Even for people without depression, that kind of letdown can easily — and commonly — cause feelings of sadness or disappointment. But if a person doesn’t struggle with clinical depression, those feelings are temporary. Emotions can more easily be improved with the help of friendly company, good food, or seasonal fun. Year-round depression is more complex, and according to Dr. Linde, the way we talk about mental health around the holidays is important:
Take it from someone who knows firsthand: expecting others to be “cured” of their mental illness thanks to eggnog and cookies can lead to harmful behavior for those already struggling to manage mental health.
For me, years of being told to “cheer up” and “snap out of it” around the holidays led to an unhealthy habit: faking it.
For the last three Christmases, I filled my home with ornaments I didn’t care about, watched movies I didn’t like, baked food I didn’t want to eat, and most importantly, I documented every moment of it for others to see. My hope was that pretending to be spirited would stop others from calling me a Scrooge. It would save me from the negative downward spiral caused by unintentional attacks on my mental health. And you know what? It did — bur then it made the holidays more difficult for me in the end.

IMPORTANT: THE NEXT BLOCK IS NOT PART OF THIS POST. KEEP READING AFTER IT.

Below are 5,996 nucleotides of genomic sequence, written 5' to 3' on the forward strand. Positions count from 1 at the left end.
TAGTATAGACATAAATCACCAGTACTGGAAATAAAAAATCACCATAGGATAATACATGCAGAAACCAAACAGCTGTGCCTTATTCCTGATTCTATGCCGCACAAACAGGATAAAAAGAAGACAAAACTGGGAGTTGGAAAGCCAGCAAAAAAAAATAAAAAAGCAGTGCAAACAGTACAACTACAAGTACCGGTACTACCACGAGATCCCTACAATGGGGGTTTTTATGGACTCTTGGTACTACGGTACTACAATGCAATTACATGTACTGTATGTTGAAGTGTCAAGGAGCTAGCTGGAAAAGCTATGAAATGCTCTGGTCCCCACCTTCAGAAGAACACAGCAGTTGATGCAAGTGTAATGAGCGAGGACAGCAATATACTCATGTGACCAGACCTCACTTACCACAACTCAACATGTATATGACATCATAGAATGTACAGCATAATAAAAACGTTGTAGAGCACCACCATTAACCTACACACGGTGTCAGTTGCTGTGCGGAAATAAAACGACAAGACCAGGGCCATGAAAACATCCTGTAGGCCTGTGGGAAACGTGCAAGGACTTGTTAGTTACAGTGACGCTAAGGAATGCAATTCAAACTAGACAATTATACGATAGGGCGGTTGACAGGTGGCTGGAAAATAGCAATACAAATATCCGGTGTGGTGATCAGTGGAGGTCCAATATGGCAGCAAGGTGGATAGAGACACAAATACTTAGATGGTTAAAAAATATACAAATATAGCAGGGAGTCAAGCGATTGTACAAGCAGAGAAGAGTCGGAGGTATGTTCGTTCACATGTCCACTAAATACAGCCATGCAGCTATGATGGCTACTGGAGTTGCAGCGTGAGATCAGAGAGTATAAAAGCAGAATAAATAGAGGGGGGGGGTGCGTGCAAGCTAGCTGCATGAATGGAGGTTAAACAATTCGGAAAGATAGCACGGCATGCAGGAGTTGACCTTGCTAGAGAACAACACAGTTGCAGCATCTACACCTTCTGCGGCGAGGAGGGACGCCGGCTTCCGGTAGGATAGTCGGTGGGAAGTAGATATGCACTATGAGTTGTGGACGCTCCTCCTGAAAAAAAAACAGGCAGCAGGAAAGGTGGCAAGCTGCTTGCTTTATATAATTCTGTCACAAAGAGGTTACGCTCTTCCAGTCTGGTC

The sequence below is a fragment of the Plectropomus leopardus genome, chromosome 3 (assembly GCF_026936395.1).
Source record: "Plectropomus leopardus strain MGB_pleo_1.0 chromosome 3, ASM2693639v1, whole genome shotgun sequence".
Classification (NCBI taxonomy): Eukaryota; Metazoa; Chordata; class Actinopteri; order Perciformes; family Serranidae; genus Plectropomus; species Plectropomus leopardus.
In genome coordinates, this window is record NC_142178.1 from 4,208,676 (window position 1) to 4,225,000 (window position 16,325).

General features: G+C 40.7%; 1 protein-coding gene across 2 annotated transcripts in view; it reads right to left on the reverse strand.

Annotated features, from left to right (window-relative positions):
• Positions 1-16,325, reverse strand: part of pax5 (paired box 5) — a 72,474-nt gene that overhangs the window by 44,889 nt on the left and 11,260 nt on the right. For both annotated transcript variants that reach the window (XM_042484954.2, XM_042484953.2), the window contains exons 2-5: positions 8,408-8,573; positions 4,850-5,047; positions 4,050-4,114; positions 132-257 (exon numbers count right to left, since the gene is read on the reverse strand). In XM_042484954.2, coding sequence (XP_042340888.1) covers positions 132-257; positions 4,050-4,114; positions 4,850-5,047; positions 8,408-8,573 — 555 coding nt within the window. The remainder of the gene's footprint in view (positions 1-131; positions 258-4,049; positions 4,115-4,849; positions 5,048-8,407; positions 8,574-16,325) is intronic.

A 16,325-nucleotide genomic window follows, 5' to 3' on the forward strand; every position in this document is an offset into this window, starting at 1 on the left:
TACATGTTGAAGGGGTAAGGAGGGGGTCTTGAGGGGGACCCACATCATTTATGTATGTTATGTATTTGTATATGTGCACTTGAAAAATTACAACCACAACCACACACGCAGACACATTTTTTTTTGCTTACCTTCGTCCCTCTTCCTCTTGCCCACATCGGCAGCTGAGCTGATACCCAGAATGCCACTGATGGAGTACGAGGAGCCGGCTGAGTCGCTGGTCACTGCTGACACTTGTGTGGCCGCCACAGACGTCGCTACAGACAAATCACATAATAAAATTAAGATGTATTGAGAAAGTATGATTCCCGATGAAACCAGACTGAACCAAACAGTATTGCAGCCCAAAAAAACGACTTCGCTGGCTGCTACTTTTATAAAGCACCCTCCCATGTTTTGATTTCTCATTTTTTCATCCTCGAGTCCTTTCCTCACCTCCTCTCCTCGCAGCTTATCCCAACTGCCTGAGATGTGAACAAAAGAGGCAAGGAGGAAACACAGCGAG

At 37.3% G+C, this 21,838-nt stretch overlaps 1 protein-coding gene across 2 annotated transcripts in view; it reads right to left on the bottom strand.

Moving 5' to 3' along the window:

I’m working hard to break that habit this year. As Dr. Linde explains, “[People] need to set realistic expectations around what we can do and what we expect from others. Have a plan for taking care of yourself and don’t let others make you feel guilty. When others tell us to ‘cheer up,’ an appropriate response might be ‘Thank you for caring’ and move on.”
If someone you love is struggling with a form of depression this holiday season, don’t write it off as the winter blues. Dr. Todd Hutton, Medical Director of Southern California TMS Center and Associate Clinical Professor of Psychiatry at USC Keck School of Medicine, explains that it’s important to acknowledge and accept their difficult feelings. “Understand that they are doing the best that they can,” Dr. Hutton urges. “Know that your love and support can provide a sense of hope.”
Do you hear that, friends and family? I’m trying my best, and I love you for doing the same thing.